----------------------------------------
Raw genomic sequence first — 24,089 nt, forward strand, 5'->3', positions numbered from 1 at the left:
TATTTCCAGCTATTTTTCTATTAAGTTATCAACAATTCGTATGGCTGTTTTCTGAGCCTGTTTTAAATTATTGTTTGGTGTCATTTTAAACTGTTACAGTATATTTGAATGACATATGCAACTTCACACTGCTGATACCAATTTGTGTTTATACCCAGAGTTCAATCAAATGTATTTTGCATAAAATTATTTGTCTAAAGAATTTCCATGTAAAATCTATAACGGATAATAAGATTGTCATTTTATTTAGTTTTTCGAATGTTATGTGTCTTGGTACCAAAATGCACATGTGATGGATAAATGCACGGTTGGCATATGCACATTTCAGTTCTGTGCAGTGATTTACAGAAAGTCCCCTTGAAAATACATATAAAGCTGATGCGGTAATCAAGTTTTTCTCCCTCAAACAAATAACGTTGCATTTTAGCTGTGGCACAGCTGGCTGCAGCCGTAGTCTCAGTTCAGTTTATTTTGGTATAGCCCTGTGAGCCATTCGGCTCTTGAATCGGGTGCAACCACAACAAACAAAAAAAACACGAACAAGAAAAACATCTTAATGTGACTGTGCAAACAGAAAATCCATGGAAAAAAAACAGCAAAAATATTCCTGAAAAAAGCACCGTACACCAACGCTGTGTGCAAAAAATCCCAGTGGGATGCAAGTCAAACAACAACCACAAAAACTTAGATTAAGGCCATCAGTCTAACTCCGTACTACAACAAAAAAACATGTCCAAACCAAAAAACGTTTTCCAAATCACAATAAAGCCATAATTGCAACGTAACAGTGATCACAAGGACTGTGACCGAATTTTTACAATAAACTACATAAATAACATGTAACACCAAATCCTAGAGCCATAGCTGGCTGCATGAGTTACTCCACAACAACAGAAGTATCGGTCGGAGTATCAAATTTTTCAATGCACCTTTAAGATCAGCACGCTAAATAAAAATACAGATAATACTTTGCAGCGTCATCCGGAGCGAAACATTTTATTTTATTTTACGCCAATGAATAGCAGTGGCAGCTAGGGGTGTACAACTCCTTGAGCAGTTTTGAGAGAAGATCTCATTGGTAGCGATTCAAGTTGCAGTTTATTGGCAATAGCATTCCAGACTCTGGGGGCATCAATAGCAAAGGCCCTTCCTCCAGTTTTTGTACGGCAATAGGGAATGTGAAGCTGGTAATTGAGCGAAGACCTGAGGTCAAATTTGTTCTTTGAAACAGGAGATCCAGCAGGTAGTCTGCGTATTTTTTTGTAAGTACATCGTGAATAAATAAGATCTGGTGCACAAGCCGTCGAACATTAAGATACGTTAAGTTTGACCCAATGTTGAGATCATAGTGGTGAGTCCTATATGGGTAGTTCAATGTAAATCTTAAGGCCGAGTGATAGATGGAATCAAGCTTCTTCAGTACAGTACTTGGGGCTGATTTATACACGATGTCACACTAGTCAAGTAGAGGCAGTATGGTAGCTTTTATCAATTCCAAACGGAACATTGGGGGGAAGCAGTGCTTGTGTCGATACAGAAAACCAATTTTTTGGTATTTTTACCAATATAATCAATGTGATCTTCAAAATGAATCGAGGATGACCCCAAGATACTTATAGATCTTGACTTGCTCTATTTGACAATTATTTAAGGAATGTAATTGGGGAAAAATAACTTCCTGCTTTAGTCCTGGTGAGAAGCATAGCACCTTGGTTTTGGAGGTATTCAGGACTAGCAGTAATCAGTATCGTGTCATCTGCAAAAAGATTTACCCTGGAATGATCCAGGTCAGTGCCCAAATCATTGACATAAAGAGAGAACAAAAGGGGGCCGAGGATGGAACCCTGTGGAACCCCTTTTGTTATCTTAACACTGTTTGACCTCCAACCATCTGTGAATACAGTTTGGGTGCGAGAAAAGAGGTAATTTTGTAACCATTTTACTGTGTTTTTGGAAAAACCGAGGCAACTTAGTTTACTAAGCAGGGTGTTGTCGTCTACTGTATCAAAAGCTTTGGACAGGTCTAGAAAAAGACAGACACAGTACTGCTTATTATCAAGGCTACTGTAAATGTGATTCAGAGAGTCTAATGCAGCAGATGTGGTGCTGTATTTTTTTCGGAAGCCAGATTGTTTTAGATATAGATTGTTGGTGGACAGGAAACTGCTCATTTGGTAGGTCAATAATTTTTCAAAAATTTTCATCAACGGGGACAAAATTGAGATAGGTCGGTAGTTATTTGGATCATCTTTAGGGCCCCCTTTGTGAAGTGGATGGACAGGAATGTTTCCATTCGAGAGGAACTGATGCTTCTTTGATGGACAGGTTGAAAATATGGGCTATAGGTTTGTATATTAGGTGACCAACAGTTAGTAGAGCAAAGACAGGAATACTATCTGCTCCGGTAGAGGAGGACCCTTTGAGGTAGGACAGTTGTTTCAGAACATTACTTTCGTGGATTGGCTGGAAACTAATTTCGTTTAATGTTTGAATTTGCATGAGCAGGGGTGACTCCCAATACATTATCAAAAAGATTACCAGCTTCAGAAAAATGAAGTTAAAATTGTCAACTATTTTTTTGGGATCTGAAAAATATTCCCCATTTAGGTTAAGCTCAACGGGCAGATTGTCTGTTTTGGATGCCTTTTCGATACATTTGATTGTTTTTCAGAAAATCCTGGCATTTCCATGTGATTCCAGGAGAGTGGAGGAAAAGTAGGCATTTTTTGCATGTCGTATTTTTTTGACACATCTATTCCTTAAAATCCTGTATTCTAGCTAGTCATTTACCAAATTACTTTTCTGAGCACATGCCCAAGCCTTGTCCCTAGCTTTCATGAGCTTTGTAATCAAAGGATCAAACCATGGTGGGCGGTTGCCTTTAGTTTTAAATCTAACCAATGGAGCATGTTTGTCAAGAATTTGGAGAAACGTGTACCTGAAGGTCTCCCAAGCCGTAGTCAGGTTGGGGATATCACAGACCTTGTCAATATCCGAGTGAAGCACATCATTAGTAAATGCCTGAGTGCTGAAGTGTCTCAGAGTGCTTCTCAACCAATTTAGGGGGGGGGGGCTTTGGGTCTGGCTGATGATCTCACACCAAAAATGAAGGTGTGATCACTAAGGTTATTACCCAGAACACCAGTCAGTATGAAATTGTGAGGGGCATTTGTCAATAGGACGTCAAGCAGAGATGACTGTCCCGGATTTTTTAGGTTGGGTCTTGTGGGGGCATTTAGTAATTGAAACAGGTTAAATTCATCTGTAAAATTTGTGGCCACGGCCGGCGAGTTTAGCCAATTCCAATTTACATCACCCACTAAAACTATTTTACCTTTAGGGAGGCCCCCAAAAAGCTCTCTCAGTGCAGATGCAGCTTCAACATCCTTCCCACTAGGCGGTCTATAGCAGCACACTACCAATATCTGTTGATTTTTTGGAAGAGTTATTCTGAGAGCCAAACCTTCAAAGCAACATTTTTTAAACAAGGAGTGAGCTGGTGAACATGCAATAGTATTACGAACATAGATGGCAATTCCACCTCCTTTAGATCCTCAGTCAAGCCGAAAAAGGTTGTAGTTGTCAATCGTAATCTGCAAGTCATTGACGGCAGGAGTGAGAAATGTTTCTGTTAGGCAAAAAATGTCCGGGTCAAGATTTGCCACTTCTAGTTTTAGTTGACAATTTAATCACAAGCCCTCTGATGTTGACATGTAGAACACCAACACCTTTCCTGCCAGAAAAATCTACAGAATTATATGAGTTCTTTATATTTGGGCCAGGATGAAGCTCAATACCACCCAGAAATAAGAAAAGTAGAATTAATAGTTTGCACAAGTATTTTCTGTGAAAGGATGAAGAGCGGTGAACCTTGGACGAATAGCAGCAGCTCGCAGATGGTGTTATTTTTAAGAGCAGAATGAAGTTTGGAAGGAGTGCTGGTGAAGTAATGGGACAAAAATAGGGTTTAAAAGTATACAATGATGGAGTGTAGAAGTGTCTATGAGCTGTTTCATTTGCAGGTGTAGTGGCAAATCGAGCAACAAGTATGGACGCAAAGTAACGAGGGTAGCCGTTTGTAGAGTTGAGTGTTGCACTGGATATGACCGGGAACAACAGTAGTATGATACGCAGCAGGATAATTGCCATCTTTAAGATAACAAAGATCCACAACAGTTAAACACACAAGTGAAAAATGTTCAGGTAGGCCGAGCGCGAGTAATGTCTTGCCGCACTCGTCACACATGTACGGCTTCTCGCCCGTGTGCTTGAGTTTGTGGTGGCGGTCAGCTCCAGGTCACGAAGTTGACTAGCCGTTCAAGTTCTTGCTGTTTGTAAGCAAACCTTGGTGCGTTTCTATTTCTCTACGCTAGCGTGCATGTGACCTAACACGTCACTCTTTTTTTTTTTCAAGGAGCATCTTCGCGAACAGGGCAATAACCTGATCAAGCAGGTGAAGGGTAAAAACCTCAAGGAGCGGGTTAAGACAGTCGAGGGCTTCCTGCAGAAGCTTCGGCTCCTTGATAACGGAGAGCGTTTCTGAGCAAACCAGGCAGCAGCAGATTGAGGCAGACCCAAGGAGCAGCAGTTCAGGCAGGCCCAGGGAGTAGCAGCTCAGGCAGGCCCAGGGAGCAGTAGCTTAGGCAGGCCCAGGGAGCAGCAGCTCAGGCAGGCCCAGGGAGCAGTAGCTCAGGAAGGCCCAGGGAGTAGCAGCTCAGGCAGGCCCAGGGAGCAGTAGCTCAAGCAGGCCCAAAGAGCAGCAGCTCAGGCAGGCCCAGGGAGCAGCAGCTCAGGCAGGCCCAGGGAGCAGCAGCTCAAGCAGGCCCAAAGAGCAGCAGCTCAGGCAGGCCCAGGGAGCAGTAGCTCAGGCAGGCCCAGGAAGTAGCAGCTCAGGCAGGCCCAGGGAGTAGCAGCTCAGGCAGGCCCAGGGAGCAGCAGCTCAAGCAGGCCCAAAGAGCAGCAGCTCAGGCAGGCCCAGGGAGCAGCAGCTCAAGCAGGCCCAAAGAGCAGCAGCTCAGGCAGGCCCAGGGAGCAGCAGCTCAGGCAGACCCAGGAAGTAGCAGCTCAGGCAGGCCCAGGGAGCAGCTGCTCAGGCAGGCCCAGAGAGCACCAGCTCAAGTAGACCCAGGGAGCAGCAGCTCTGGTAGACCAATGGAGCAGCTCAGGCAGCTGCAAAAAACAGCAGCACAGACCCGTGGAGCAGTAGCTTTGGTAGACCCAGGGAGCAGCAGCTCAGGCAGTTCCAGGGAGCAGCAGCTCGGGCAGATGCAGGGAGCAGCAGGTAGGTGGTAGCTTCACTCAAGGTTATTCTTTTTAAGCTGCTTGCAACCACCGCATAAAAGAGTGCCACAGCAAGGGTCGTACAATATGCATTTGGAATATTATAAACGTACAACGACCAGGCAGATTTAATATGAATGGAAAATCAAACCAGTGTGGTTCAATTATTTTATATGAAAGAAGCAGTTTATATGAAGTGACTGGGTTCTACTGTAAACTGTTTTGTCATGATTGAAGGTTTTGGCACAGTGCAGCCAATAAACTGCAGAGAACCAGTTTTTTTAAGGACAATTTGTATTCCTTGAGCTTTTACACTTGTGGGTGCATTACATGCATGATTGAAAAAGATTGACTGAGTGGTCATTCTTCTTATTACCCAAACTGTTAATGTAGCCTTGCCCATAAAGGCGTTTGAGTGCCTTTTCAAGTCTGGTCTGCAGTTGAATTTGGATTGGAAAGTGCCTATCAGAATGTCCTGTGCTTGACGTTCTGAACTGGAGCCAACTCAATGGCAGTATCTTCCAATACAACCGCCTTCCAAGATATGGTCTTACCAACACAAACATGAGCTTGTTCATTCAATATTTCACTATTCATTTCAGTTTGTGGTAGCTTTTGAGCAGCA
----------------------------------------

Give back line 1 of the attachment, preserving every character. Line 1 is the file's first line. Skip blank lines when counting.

Raw genomic sequence first — 24,089 nt, forward strand, 5'->3', positions numbered from 1 at the left: